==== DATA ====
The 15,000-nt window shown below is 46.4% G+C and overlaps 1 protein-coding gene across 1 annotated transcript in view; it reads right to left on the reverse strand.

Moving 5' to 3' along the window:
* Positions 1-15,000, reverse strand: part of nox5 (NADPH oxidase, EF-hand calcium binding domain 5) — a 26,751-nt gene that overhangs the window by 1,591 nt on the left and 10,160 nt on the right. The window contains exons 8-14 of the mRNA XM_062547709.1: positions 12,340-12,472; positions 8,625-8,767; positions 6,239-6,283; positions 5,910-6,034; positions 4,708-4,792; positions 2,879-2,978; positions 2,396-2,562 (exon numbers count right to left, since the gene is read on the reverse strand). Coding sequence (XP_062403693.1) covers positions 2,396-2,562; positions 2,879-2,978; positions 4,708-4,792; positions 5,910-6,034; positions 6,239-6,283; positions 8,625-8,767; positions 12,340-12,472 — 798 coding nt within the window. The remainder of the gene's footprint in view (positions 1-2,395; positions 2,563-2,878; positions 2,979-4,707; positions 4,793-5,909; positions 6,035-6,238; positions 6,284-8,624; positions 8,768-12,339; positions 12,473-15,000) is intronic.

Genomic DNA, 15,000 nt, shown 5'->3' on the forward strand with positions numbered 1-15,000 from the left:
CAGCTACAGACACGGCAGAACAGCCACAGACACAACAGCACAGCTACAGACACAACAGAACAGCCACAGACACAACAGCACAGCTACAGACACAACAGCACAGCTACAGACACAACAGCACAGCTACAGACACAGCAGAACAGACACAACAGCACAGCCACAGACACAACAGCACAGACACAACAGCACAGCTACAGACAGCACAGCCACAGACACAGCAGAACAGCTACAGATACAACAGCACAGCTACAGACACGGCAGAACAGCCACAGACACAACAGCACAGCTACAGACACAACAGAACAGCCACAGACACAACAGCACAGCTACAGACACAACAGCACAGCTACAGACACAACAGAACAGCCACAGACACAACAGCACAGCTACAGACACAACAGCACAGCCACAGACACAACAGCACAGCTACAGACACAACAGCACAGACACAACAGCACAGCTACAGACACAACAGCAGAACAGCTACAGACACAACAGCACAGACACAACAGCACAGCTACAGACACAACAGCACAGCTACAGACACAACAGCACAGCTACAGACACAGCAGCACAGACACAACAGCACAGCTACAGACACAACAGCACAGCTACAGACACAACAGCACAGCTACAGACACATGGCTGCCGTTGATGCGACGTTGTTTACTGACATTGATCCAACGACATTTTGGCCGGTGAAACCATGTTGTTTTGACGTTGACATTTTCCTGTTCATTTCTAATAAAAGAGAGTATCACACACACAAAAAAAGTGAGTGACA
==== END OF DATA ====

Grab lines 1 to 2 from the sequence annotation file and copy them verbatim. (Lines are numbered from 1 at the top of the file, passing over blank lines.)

The 15,000-nt window shown below is 46.4% G+C and overlaps 1 protein-coding gene across 1 annotated transcript in view; it reads right to left on the reverse strand.

Moving 5' to 3' along the window: